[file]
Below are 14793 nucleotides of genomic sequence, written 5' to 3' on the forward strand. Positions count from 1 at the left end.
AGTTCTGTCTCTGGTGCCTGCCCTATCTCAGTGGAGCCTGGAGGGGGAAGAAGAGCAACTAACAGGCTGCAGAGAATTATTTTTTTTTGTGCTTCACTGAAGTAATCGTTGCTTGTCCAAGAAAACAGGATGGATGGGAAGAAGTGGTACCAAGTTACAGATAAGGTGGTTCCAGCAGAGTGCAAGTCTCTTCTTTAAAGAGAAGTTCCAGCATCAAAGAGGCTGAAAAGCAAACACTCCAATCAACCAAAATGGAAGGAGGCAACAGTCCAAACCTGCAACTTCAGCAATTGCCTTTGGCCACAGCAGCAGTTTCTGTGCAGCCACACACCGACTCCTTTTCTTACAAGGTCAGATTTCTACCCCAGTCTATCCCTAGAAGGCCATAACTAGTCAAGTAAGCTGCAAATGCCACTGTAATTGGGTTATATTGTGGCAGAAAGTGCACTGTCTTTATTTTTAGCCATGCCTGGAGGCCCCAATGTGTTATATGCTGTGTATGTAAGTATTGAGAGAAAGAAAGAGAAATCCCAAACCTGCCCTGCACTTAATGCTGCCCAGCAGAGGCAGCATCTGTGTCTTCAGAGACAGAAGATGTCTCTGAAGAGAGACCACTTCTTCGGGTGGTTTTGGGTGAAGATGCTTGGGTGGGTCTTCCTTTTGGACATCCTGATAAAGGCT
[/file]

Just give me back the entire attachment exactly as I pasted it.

Below are 14793 nucleotides of genomic sequence, written 5' to 3' on the forward strand. Positions count from 1 at the left end.
AGTTCTGTCTCTGGTGCCTGCCCTATCTCAGTGGAGCCTGGAGGGGGAAGAAGAGCAACTAACAGGCTGCAGAGAATTATTTTTTTTTGTGCTTCACTGAAGTAATCGTTGCTTGTCCAAGAAAACAGGATGGATGGGAAGAAGTGGTACCAAGTTACAGATAAGGTGGTTCCAGCAGAGTGCAAGTCTCTTCTTTAAAGAGAAGTTCCAGCATCAAAGAGGCTGAAAAGCAAACACTCCAATCAACCAAAATGGAAGGAGGCAACAGTCCAAACCTGCAACTTCAGCAATTGCCTTTGGCCACAGCAGCAGTTTCTGTGCAGCCACACACCGACTCCTTTTCTTACAAGGTCAGATTTCTACCCCAGTCTATCCCTAGAAGGCCATAACTAGTCAAGTAAGCTGCAAATGCCACTGTAATTGGGTTATATTGTGGCAGAAAGTGCACTGTCTTTATTTTTAGCCATGCCTGGAGGCCCCAATGTGTTATATGCTGTGTATGTAAGTATTGAGAGAAAGAAAGAGAAATCCCAAACCTGCCCTGCACTTAATGCTGCCCAGCAGAGGCAGCATCTGTGTCTTCAGAGACAGAAGATGTCTCTGAAGAGAGACCACTTCTTCGGGTGGTTTTGGGTGAAGATGCTTGGGTGGGTCTTCCTTTTGGACATCCTGATAAAGGCT